As I said, taboos exist in order for people to avoid feelings of disgust or danger. When any criticism about any crime comes up, we often find scapegoats, those to project the "badness" onto, those who are either those who attack our feeling of self-worth, or a convenient outsider groups.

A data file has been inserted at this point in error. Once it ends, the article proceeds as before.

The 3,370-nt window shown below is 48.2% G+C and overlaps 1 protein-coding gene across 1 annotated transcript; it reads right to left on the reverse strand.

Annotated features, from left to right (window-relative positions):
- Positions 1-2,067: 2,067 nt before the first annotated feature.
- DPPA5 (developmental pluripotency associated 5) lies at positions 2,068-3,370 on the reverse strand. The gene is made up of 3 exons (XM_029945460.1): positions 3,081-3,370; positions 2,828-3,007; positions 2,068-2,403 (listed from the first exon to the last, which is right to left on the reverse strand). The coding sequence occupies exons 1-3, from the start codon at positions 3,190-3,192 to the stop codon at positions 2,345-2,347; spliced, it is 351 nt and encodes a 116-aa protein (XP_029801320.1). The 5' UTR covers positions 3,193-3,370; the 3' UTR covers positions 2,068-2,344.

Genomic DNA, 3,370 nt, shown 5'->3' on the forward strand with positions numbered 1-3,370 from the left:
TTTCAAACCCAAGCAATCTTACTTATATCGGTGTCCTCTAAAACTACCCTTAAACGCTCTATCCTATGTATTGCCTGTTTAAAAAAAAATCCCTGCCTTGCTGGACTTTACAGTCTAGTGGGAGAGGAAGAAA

One of the biggest taboo-breaking that we have seen was that in West Germany during the 1960's. Young people began to stand up against their parents' generation for the crimes of the Nazis. This was the time when West German people began to take responsibility for their past, and it largely happened through young people standing up, in part against their own families. While it has been shown that economic, demographical and cultural changes helped this process along, the breaking of the Nazi taboo (which means, after all, the realisation that it was not, to quote Marcuse, some remote bunch of eskimos who descended upon Germany in 1933 and left in 1945 who were did the crimes, rather it was a wide section of society, i.e. people from their families that participated with the Nazis, at the least within the German army), helped by things like the publishing of Anne Frank's diaries in 1959 and the Eichmann trial in 1961 did result from a generation of people who wished to challenge crimes, a generation which is still active in Germany as teachers and in various non-governmental institutions, and sometimes within the government.